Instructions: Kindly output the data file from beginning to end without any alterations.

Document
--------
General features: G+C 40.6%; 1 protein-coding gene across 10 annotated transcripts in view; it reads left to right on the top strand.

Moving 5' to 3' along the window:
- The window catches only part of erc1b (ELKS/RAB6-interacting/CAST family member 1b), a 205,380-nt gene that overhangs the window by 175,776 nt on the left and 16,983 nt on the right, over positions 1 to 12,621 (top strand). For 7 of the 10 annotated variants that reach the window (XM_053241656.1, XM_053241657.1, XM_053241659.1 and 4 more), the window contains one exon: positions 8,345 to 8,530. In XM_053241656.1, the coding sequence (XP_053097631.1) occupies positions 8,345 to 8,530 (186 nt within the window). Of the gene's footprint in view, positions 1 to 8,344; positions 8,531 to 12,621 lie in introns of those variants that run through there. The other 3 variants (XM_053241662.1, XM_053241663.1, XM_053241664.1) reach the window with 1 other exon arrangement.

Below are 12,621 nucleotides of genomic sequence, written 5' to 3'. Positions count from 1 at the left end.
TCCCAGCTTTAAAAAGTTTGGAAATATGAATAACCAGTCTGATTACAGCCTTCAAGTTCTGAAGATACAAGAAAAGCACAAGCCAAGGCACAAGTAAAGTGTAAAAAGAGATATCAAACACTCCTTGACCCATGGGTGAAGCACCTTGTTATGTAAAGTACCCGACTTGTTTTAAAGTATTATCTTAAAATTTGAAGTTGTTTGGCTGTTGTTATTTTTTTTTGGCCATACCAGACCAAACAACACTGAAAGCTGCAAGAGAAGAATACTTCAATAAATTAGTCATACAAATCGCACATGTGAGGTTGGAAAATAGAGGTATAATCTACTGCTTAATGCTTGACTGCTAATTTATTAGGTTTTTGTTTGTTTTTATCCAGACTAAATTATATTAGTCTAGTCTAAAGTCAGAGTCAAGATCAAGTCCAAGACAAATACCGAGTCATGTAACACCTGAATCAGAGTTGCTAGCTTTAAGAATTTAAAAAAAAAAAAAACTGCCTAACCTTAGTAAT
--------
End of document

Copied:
General features: G+C 40.6%; 1 protein-coding gene across 10 annotated transcripts in view; it reads left to right on the top strand.

Moving 5' to 3' along the window:
- The window catches only part of erc1b (ELKS/RAB6-interacting/CAST family member 1b), a 205,380-nt gene that overhangs the window by 175,776 nt on the left and 16,983 nt on the right, over positions 1 to 12,621 (top strand). For 7 of the 10 annotated variants that reach the window (XM_053241656.1, XM_053241657.1, XM_053241659.1 and 4 more), the window contains one exon: positions 8,345 to 8,530. In XM_053241656.1, the coding sequence (XP_053097631.1) occupies positions 8,345 to 8,530 (186 nt within the window). Of the gene's footprint in view, positions 1 to 8,344; positions 8,531 to 12,621 lie in introns of those variants that run through there. The other 3 variants (XM_053241662.1, XM_053241663.1, XM_053241664.1) reach the window with 1 other exon arrangement.

Below are 12,621 nucleotides of genomic sequence, written 5' to 3'. Positions count from 1 at the left end.
TCCCAGCTTTAAAAAGTTTGGAAATATGAATAACCAGTCTGATTACAGCCTTCAAGTTCTGAAGATACAAGAAAAGCACAAGCCAAGGCACAAGTAAAGTGTAAAAAGAGATATCAAACACTCCTTGACCCATGGGTGAAGCACCTTGTTATGTAAAGTACCCGACTTGTTTTAAAGTATTATCTTAAAATTTGAAGTTGTTTGGCTGTTGTTATTTTTTTTTGGCCATACCAGACCAAACAACACTGAAAGCTGCAAGAGAAGAATACTTCAATAAATTAGTCATACAAATCGCACATGTGAGGTTGGAAAATAGAGGTATAATCTACTGCTTAATGCTTGACTGCTAATTTATTAGGTTTTTGTTTGTTTTTATCCAGACTAAATTATATTAGTCTAGTCTAAAGTCAGAGTCAAGATCAAGTCCAAGACAAATACCGAGTCATGTAACACCTGAATCAGAGTTGCTAGCTTTAAGAATTTAAAAAAAAAAAAAACTGCCTAACCTTAGTAAT